javascript

This is a discussion on javascript within the Tech Board forums, part of the Community Boards category; I'm learning javascript right now and i'm having a bit of trouble. Code: function components() { var magnitude = document.getElementById("magnitude").innerHTML; ...

  1. #1
    Registered User
    Join Date
    Jun 2007
    Posts
    2

    javascript

    I'm learning javascript right now and i'm having a bit of trouble.

    Code:
    function components()	{
    			var magnitude = document.getElementById("magnitude").innerHTML;
    			var angle = document.getElementById("angle").innerHTML;
    			
    			var xComponent, yComponent;
    			
    			xComponent = magnitude * Math.cos(angle);
    			yComponent = magnitude * Math.sin(angle);
    						
    			var myString = "The X componenent is: " + xComponent + " The y Component is: " + yComponent;
    			
    			alert(myString);
    		}
    It keeps giving me the wrong vector components. Am I using the cos and sine functions correctly?

    -Redseal

  2. #2
    carry on JaWiB's Avatar
    Join Date
    Feb 2003
    Location
    Seattle, WA
    Posts
    1,972
    You may have to convert from degrees to radians (rad = deg*pi/180)
    "Think not but that I know these things; or think
    I know them not: not therefore am I short
    Of knowing what I ought."
    -John Milton, Paradise Regained (1671)

    "Work hard and it might happen."
    -XSquared

  3. #3
    Dr Dipshi++ mike_g's Avatar
    Join Date
    Oct 2006
    Location
    On me hyperplane
    Posts
    1,218
    Are you sure its parsing the other numbers as floats? It should do automatically, but you could enforce it by putting 'magnitude' and the components inside the brackets of parseFloat(). Don't know if that would help....
    Last edited by mike_g; 06-15-2007 at 03:05 PM.

  4. #4
    Registered User
    Join Date
    Jun 2007
    Posts
    2
    Weird, it works when I convert to radians, any idea why you have to? I never would have thought about the conversion without your help, i was beginning to bang my head against the wall. Thanks!

  5. #5
    Cat without Hat CornedBee's Avatar
    Join Date
    Apr 2003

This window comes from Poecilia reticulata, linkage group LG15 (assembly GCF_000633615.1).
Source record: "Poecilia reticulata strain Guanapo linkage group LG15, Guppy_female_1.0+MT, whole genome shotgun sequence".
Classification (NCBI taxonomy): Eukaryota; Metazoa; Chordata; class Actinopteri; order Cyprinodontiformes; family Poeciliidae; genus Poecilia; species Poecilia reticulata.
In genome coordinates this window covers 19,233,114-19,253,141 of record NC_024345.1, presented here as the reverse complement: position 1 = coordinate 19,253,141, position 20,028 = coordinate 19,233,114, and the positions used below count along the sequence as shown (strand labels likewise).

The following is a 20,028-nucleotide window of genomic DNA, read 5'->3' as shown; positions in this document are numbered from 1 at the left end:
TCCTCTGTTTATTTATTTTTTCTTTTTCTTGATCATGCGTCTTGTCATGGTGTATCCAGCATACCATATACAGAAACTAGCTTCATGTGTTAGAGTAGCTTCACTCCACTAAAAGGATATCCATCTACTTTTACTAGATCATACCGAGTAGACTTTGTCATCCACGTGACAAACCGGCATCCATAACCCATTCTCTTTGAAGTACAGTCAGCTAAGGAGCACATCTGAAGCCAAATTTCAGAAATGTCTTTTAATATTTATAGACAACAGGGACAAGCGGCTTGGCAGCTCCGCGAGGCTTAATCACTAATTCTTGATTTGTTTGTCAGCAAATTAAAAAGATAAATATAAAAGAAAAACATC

Posts
    8,893
    In most languages, in particular in those derived from C, the math library trigonometry functions deal in radians. That's pretty much just the way it is.
    All the buzzt!
    CornedBee

    "There is not now, nor has there ever been, nor will there ever be, any programming language in which it is the least bit difficult to write bad code."
    - Flon's Law

  6. #6
    Captain Crash brewbuck's Avatar
    Join Date
    Mar 2007
    Location
    Portland, OR
    Posts
    7,239
    Quote Originally Posted by Redseal View Post
    Weird, it works when I convert to radians, any idea why you have to? I never would have thought about the conversion without your help, i was beginning to bang my head against the wall. Thanks!
    Degrees are a very unnatural unit for measuring angles, whereas radians are the "natural" unit of angle (if you encountered an alien, chances are he would understand what a radian is). So in mathematics, we pretty much always use radians.

  7. #7
    Math wizard
    Join Date
    Dec 2006
    Location
    USA
    Posts
    582
    I've always found the use/requirement of radians confusing when it comes to angles. A simple macro or function would be all you need to make it easier:

    Code:
    #define degrees 0.017453292519943296
    double ConvertDegrees(number)
    {
    	return(number*0.017453292519943296);
    }
    
    ...
    
    value = cos(60*degrees); // both should give exactly 0.5
    value = cos(ConvertDegrees(60));
    This is how it'd be set up and used in C. I don't know about javascript though. The first method is the easiest to use and understand.
    High elevation is the best elevation. The higher, the better the view!
    My computer: XP Pro SP3, 3.4 GHz i7-2600K CPU (OC'd to 4 GHz), 4 GB DDR3 RAM, X-Fi Platinum sound, GeForce 460, 1920x1440 resolution, 1250 GB HDD space, Visual C++ 2008 Express

  8. #8
    Fear the Reaper...
    Join Date
    Aug 2005
    Location
    Toronto, Ontario, Canada
    Posts
    625
    That doesn't keep radians from being the natural way to measure angles. Sure, you learn how to do it in degrees, first, but once you know radians it's a very backwards way to do things.

    For instance, one radian is exactly the angle for there to be exactly an arc length of 1 in the unit circle. As such, it gives you a direct mapping from angles onto arc lengths. There is no such property with degrees.
    Teacher: "You connect with Internet Explorer, but what is your browser? You know, Yahoo, Webcrawler...?" It's great to see the educational system moving in the right direction

  9. #9
    Woof, woof! zacs7's Avatar
    Join Date
    Mar 2007
    Location
    Australia
    Posts
    3,459
    A macro is more efficient ulillillia, although it's not entirely type-safe
    Code:
    #define DEGTORAD(x) (x * 0.017453292519943296)
    value = cos(DEGTORAD(60));


    Let's go half way and use gradians

Popular pages Recent additions subscribe to a feed

Similar Threads

  1. Professional JavaScript for Web Developers, 2nd ed.
    By neandrake in forum Programming Book and Product Reviews
    Replies: 2
    Last Post: 05-16-2009, 09:44 AM
  2. JavaScript book recommendations
    By neandrake in forum Tech Board
    Replies: 2
    Last Post: 04-05-2009, 12:27 PM
  3. Replies: 2
    Last Post: 03-10-2009, 08:36 PM
  4. Javascript: Error in FTP access
    By alphaoide in forum Tech Board
    Replies: 2
    Last Post: 05-10-2005, 07:13 AM
  5. JavaScript grafic
    By Zahl in forum A Brief History of Cprogramming.com
    Replies: 18
    Last Post: 11-11-2002, 07:02 AM

1 2 3 4 5 6 7 8 9 10 11 12 13 14 15 16 17 18 19 20 21